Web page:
Alibaba’s IPO and the hypocrisy in U.S.-China economic relations

September 12, 2014, 9:00 AM UTC
Photograph by Bloomberg/Getty Images

The highly anticipated IPO of e-commerce giant Alibaba on September 19 is expected to raise more than $20 billion, a record in U.S. history. It is startling that the company that will set this record is based in China, a country that is challenging American global dominance.

While we should all celebrate the impressive achievements of entrepreneurs like Jack Ma, Alibaba’s founder, we must not lose sight of another startling reality: for all the worries in the U.S. about the geopolitical and economic threat posed by China, American financial and consumer markets remain widely open to China while the opposite is hardly true.

Just think about one fact. One hundred six Chinese companies are listed on the New York Stock Exchange and the Nasdaq. They include state-owned giants such as PetroChina and ChinaMobile, and private firms like Baidu (the search giant) and JD.com (Alibaba’s competitor). The number of American companies listed in China? Zero.

Of course, this may not be a fair comparison. Because China maintains capital controls and has a nonconvertible currency, it makes little sense for foreign companies to list in China. However, even if there were no capital controls, it is doubtful that an American company could have listed in China with the same kind of ease and welcome experienced by Alibaba. Chinese listing requirements are notorious for their arbitrariness and complexity.

This unequal relationship is also reflected in U.S.-China trade. The openness of the U.S. has allowed Chinese-made goods unimpeded access to its vast consumer markets. Between 2000 and the end of July 2014, China’s cumulative trade surplus with the U.S. was $3.13 trillion.

Meanwhile, American companies doing business in China have periodically encountered harassment and protectionism. Most tellingly, while Alibaba is readying its IPO on the NYSE, Chinese authorities are carrying out tough anti-monopoly enforcement actions against well-known U.S. companies. Microsoft is facing an ultimatum. Qualcomm is being threatened with a $1 billion fine. Chrysler was just slapped with a $5 million fine for “operating a price monopoly”—even though Chrysler’s market share in China is less than half a percentage point.

Behind this glaringly imbalanced relationship is an even more worrisome political asymmetry. The openness of the U.S. markets to Chinese companies and goods is ensured by the enormous political support from the American business community, which has worked relentlessly to prevent the U.S.-China geopolitical rivalry from spoiling their commercial ties. Since normalization of diplomatic relations between Washington and Beijing in 1979, leading American companies, such as Boeing, GE, Goldman Sachs, and many others have given generously to causes dedicated to improving U.S.-China relations. When China was trying to enter the World Trade Organization, Corporate America launched an all-out campaign on Capitol Hill to ensure that Congress would not block Beijing’s entry. Even in China, American businesses have funded scholarships and cultural programs aimed at advancing Chinese understanding of the United States.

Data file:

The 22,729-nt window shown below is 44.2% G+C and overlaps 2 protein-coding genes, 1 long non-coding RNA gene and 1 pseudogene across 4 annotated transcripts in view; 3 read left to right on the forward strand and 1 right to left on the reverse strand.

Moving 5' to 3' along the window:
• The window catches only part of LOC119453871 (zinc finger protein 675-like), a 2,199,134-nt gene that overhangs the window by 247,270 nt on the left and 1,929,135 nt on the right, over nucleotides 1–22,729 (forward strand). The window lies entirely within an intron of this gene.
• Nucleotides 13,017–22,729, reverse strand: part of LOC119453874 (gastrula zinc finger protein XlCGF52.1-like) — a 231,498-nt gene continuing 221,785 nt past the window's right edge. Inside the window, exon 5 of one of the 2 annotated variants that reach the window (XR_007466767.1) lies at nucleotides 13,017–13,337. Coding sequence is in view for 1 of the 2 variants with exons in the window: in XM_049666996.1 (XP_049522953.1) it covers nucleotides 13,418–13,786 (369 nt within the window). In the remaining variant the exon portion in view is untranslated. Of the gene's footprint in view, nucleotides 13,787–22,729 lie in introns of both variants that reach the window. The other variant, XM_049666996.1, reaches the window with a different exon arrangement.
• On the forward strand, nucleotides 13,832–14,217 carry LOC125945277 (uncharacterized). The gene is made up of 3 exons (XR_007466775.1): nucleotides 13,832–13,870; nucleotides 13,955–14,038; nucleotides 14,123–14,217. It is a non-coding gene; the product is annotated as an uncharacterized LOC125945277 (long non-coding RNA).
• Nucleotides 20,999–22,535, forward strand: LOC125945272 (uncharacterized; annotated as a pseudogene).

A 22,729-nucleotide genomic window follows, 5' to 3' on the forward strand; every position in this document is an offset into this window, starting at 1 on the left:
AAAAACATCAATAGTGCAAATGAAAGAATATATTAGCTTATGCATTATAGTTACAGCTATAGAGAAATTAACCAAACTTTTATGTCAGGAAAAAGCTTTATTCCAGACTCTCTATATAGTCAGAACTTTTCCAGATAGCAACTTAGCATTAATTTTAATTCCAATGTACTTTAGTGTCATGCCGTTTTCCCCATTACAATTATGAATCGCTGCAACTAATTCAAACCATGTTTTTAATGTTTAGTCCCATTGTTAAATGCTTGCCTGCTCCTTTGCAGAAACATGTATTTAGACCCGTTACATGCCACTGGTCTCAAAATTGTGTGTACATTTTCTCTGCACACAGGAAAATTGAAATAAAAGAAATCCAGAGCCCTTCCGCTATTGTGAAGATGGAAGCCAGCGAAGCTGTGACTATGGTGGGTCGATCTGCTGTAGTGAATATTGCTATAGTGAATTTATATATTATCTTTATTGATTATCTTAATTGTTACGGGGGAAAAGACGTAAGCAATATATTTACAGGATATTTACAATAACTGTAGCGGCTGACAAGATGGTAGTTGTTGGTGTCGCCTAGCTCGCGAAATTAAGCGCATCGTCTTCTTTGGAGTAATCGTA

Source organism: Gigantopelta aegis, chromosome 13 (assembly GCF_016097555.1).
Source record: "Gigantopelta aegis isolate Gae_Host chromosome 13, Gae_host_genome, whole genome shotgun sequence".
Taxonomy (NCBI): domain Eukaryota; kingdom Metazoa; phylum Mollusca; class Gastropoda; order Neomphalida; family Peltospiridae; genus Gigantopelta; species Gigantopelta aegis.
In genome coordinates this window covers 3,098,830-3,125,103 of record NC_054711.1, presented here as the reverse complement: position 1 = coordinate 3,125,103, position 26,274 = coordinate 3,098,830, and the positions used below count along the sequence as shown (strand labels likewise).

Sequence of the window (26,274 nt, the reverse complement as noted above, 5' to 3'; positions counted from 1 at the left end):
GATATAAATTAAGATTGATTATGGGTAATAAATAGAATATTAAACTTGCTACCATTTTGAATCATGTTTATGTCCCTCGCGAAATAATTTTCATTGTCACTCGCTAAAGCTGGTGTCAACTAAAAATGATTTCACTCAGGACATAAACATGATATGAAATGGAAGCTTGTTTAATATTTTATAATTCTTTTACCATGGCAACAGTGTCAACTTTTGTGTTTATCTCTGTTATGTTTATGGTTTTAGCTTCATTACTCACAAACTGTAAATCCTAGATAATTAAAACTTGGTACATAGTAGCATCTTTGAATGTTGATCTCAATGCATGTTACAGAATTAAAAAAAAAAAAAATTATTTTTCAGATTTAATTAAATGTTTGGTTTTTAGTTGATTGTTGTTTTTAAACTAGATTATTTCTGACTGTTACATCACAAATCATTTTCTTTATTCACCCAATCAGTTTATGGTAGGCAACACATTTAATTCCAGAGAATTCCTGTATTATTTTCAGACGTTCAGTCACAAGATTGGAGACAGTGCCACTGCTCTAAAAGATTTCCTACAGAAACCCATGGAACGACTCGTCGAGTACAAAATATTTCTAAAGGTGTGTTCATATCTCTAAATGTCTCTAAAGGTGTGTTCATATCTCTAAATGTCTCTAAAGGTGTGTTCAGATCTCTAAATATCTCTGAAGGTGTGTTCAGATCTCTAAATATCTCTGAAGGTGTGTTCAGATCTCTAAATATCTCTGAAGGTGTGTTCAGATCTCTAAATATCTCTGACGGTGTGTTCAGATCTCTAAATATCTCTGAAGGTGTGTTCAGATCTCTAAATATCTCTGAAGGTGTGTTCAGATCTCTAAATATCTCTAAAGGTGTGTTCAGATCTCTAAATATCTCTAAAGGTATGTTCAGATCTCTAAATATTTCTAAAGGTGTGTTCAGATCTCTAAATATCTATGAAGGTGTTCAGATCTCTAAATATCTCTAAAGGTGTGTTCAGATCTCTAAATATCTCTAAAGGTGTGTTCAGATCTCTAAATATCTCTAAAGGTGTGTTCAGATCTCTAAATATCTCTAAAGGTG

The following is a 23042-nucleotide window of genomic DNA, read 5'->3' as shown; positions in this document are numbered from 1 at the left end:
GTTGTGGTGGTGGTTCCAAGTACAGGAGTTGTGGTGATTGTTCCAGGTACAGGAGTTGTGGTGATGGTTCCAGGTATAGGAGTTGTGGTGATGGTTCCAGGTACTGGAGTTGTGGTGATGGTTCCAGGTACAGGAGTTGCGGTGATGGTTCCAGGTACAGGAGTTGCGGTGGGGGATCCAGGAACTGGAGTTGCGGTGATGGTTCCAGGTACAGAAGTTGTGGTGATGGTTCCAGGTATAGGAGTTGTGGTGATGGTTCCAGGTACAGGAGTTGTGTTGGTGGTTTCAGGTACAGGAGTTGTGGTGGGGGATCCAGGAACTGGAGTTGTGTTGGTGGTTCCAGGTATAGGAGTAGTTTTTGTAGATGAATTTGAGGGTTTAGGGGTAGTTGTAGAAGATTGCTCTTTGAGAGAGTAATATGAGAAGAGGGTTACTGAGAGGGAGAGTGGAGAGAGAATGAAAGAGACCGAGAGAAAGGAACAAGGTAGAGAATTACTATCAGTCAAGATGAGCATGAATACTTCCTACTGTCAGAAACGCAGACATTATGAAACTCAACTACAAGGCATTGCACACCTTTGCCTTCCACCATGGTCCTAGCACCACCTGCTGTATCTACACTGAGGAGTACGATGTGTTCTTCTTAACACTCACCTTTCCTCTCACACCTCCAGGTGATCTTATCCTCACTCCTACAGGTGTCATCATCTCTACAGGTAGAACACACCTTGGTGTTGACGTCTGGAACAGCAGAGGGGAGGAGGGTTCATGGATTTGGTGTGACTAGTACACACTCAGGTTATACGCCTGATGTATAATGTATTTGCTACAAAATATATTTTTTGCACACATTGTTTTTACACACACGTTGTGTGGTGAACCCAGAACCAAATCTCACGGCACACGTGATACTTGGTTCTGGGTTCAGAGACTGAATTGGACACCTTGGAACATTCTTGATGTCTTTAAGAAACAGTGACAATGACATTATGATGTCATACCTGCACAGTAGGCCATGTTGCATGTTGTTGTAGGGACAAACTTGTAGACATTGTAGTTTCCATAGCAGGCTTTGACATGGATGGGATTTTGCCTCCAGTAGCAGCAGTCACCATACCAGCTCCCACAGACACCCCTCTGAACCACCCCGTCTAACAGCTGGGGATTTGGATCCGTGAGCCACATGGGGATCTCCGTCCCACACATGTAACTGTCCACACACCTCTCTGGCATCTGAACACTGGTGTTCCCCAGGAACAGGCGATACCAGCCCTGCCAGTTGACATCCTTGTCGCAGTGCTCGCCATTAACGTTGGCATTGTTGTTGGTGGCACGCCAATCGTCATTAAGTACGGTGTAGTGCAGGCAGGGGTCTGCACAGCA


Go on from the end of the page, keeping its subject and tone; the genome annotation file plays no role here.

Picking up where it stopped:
Of course, one could argue that Corporate America has engaged in these activities out of self-interest. This is undeniably true. But American business leaders also have a more forward-looking mindset. They understand—more deeply than most cynics—that a stable commercial relationship between a democracy and a dictatorship cannot be taken for granted. They must do everything possible to prevent politics from poisoning business. Luckily, America’s democratic institutions provide them with the means and access to be China’s most powerful lobby in Washington.

Sadly, Chinese businesses with huge stakes in a healthy Sino-U.S. relationship have been doing absolutely nothing to champion America’s image in China. Even if we exclude state-owned companies because they are essentially owned by the Communist Party, private Chinese firms, including those with listings in the U.S. and those that sell most of their products to the U.S., have been disengaged from political, intellectual, or cultural activities in China that may serve to advance Sino-American ties or act as a voice of moderation and reason. For example, not a single Chinese firm has publicly expressed disagreement with Beijing’s harassment of American firms in the ongoing anti-monopoly crackdown. No well-known business leaders have been on record in repudiating the anti-American hysteria in the Chinese media.

We can blame this political asymmetry on China’s one-party rule, which denies Chinese private entrepreneurs a political space or voice.

But Chinese entrepreneurs should not wait for a greenlight from the Communist Party, which sees the U.S. as a threat to its survival. They must do their part to help stabilize the Sino-U.S. relationship because it is in their long-term self-interest.

So, when Jack Ma returns to China in triumph, with billions of dollars in the bank, he might want to devote a portion of his entrepreneurial talent to another worthy cause: selling America to China.

Minxin Pei is the Tom and Margot Pritzker ’72 Professor of Government and a non-resident senior fellow of the German Marshall Fund of the United States